A more direct assault on the educational underpinnings of ideology can be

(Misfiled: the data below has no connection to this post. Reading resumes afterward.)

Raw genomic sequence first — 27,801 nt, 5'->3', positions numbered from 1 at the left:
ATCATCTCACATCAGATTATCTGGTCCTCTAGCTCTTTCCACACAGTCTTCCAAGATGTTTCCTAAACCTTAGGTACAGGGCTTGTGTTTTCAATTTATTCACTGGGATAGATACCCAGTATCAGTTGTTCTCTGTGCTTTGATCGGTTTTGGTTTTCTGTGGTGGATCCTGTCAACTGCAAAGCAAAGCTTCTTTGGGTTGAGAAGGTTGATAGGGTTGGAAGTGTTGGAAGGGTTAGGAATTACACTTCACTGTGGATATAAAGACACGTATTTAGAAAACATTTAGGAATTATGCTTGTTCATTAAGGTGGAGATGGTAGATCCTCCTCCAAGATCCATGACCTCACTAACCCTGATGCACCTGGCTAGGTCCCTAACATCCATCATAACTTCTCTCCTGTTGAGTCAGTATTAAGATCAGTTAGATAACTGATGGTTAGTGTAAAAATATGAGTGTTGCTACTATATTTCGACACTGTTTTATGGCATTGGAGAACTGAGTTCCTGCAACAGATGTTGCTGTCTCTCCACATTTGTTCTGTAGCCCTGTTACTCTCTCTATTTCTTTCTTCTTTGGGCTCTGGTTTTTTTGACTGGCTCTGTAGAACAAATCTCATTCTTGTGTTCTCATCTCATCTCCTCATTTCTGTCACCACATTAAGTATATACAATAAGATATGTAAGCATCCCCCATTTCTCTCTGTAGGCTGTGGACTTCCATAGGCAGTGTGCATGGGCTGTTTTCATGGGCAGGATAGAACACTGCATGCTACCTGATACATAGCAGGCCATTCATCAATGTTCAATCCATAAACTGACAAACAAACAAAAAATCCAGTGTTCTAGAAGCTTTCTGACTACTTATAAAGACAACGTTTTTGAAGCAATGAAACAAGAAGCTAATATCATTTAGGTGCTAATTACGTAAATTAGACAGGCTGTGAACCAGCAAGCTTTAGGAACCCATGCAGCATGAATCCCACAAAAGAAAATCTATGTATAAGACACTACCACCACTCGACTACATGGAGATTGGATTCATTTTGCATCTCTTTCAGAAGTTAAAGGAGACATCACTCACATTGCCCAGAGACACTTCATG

found in the paired poems from Lyrical Ballads entitled “Expostulation and Reply” and “The Tables Turned.” In “Expostulation,” the expostulator’s voice chides “William” for his inattention to the textual instruments of education by which ideology reproduces itself (ll. 1-12). The antagonistic expostulator denounces William’s decision to leave aside his “books” from which ideological knowledge, “that light bequeath’d / To beings else forlorn and blind,” may pour in “the spirit breath’d / From dead men to their kind.” The “book” as described here implies comparison with the Bible, as metaphors of “light bequeath’d” and “spirit breath’d” from the prophetic, inspired writing and speech of “dead men” indicate. Wordsworth’s diction suggests not only an attack on classroom education but an implied assault on religious institutions as well. The expostulator (a representative ideological voice) describes the book-text as bright, alive, a liquid elixir to be drunk. Wordsworth, however, is careful to undercut such a description with the ironic note that such books are the codified “spirit breath’d” by “dead men” into the minds of living readers. The reader, accordingly, by being informed by dead breath might partake of some “death,” the image connoting a dark magic being performed by the unliving, an ideology, upon its hosts or living subjects.